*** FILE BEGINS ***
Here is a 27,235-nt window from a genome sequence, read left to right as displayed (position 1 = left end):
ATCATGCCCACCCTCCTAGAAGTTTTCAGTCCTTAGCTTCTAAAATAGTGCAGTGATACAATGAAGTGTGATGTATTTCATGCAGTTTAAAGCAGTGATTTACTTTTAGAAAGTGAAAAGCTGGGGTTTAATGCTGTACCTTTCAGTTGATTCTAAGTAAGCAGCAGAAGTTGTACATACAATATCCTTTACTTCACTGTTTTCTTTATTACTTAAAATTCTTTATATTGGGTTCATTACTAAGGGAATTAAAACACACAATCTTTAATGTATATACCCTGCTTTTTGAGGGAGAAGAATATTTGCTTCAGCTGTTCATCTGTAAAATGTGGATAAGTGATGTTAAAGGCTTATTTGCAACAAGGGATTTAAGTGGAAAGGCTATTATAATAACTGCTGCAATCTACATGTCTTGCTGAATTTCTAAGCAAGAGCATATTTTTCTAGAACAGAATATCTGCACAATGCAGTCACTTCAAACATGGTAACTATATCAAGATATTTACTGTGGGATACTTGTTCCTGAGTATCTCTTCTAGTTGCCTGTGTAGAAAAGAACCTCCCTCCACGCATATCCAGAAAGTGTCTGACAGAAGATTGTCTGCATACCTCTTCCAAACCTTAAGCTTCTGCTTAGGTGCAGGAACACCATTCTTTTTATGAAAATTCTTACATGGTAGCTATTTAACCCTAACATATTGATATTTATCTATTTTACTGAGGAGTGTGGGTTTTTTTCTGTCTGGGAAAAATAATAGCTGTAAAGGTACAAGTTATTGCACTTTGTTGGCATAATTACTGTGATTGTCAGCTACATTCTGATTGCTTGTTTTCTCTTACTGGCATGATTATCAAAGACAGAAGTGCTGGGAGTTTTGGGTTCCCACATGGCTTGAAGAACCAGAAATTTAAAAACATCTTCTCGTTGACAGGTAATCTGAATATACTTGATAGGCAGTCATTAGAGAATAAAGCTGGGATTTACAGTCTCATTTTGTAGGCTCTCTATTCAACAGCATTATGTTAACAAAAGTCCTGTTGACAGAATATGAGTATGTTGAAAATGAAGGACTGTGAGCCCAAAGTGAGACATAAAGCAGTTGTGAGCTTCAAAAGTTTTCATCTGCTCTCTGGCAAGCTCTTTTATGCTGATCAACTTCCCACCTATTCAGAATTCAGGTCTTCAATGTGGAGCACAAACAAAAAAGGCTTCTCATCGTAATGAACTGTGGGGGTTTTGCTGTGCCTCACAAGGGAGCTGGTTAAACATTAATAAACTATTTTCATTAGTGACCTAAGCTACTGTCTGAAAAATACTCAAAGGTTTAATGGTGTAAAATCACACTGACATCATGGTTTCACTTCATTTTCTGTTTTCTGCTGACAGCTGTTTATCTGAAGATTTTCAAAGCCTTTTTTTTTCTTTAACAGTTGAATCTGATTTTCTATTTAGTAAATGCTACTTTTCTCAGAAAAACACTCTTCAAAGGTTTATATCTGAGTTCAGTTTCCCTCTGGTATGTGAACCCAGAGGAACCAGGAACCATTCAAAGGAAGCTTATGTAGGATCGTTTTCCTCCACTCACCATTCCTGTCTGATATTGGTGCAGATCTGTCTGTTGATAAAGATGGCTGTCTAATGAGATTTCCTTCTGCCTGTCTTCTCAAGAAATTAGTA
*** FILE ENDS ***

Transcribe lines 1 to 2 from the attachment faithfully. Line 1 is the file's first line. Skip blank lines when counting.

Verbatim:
Here is a 27,235-nt window from a genome sequence, read left to right as displayed (position 1 = left end):
ATCATGCCCACCCTCCTAGAAGTTTTCAGTCCTTAGCTTCTAAAATAGTGCAGTGATACAATGAAGTGTGATGTATTTCATGCAGTTTAAAGCAGTGATTTACTTTTAGAAAGTGAAAAGCTGGGGTTTAATGCTGTACCTTTCAGTTGATTCTAAGTAAGCAGCAGAAGTTGTACATACAATATCCTTTACTTCACTGTTTTCTTTATTACTTAAAATTCTTTATATTGGGTTCATTACTAAGGGAATTAAAACACACAATCTTTAATGTATATACCCTGCTTTTTGAGGGAGAAGAATATTTGCTTCAGCTGTTCATCTGTAAAATGTGGATAAGTGATGTTAAAGGCTTATTTGCAACAAGGGATTTAAGTGGAAAGGCTATTATAATAACTGCTGCAATCTACATGTCTTGCTGAATTTCTAAGCAAGAGCATATTTTTCTAGAACAGAATATCTGCACAATGCAGTCACTTCAAACATGGTAACTATATCAAGATATTTACTGTGGGATACTTGTTCCTGAGTATCTCTTCTAGTTGCCTGTGTAGAAAAGAACCTCCCTCCACGCATATCCAGAAAGTGTCTGACAGAAGATTGTCTGCATACCTCTTCCAAACCTTAAGCTTCTGCTTAGGTGCAGGAACACCATTCTTTTTATGAAAATTCTTACATGGTAGCTATTTAACCCTAACATATTGATATTTATCTATTTTACTGAGGAGTGTGGGTTTTTTTCTGTCTGGGAAAAATAATAGCTGTAAAGGTACAAGTTATTGCACTTTGTTGGCATAATTACTGTGATTGTCAGCTACATTCTGATTGCTTGTTTTCTCTTACTGGCATGATTATCAAAGACAGAAGTGCTGGGAGTTTTGGGTTCCCACATGGCTTGAAGAACCAGAAATTTAAAAACATCTTCTCGTTGACAGGTAATCTGAATATACTTGATAGGCAGTCATTAGAGAATAAAGCTGGGATTTACAGTCTCATTTTGTAGGCTCTCTATTCAACAGCATTATGTTAACAAAAGTCCTGTTGACAGAATATGAGTATGTTGAAAATGAAGGACTGTGAGCCCAAAGTGAGACATAAAGCAGTTGTGAGCTTCAAAAGTTTTCATCTGCTCTCTGGCAAGCTCTTTTATGCTGATCAACTTCCCACCTATTCAGAATTCAGGTCTTCAATGTGGAGCACAAACAAAAAAGGCTTCTCATCGTAATGAACTGTGGGGGTTTTGCTGTGCCTCACAAGGGAGCTGGTTAAACATTAATAAACTATTTTCATTAGTGACCTAAGCTACTGTCTGAAAAATACTCAAAGGTTTAATGGTGTAAAATCACACTGACATCATGGTTTCACTTCATTTTCTGTTTTCTGCTGACAGCTGTTTATCTGAAGATTTTCAAAGCCTTTTTTTTTCTTTAACAGTTGAATCTGATTTTCTATTTAGTAAATGCTACTTTTCTCAGAAAAACACTCTTCAAAGGTTTATATCTGAGTTCAGTTTCCCTCTGGTATGTGAACCCAGAGGAACCAGGAACCATTCAAAGGAAGCTTATGTAGGATCGTTTTCCTCCACTCACCATTCCTGTCTGATATTGGTGCAGATCTGTCTGTTGATAAAGATGGCTGTCTAATGAGATTTCCTTCTGCCTGTCTTCTCAAGAAATTAGTA